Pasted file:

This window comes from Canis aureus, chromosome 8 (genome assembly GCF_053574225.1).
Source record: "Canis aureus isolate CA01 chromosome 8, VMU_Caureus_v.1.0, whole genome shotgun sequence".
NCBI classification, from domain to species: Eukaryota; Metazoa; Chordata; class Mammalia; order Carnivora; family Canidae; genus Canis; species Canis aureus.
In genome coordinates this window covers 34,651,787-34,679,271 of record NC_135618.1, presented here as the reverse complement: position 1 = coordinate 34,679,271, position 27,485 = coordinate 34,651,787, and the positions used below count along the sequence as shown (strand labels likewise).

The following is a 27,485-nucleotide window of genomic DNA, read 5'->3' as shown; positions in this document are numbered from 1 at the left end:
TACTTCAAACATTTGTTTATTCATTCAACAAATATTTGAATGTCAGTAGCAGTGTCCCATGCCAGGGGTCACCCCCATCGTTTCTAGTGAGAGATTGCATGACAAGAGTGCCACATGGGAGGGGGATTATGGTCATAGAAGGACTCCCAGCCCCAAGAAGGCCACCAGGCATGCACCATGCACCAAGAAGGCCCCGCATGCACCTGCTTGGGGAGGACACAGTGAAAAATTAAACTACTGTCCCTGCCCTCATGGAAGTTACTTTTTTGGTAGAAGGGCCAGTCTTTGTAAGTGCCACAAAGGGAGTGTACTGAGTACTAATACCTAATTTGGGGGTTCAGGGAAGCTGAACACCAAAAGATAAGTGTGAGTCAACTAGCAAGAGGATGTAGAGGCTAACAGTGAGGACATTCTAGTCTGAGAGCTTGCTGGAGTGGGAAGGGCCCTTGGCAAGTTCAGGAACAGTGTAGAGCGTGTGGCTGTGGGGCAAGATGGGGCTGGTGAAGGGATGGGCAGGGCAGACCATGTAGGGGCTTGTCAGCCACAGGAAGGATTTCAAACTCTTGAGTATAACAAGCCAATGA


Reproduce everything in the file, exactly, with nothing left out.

This window comes from Canis aureus, chromosome 8 (genome assembly GCF_053574225.1).
Source record: "Canis aureus isolate CA01 chromosome 8, VMU_Caureus_v.1.0, whole genome shotgun sequence".
NCBI classification, from domain to species: Eukaryota; Metazoa; Chordata; class Mammalia; order Carnivora; family Canidae; genus Canis; species Canis aureus.
In genome coordinates this window covers 34,651,787-34,679,271 of record NC_135618.1, presented here as the reverse complement: position 1 = coordinate 34,679,271, position 27,485 = coordinate 34,651,787, and the positions used below count along the sequence as shown (strand labels likewise).

The following is a 27,485-nucleotide window of genomic DNA, read 5'->3' as shown; positions in this document are numbered from 1 at the left end:
TACTTCAAACATTTGTTTATTCATTCAACAAATATTTGAATGTCAGTAGCAGTGTCCCATGCCAGGGGTCACCCCCATCGTTTCTAGTGAGAGATTGCATGACAAGAGTGCCACATGGGAGGGGGATTATGGTCATAGAAGGACTCCCAGCCCCAAGAAGGCCACCAGGCATGCACCATGCACCAAGAAGGCCCCGCATGCACCTGCTTGGGGAGGACACAGTGAAAAATTAAACTACTGTCCCTGCCCTCATGGAAGTTACTTTTTTGGTAGAAGGGCCAGTCTTTGTAAGTGCCACAAAGGGAGTGTACTGAGTACTAATACCTAATTTGGGGGTTCAGGGAAGCTGAACACCAAAAGATAAGTGTGAGTCAACTAGCAAGAGGATGTAGAGGCTAACAGTGAGGACATTCTAGTCTGAGAGCTTGCTGGAGTGGGAAGGGCCCTTGGCAAGTTCAGGAACAGTGTAGAGCGTGTGGCTGTGGGGCAAGATGGGGCTGGTGAAGGGATGGGCAGGGCAGACCATGTAGGGGCTTGTCAGCCACAGGAAGGATTTCAAACTCTTGAGTATAACAAGCCAATGA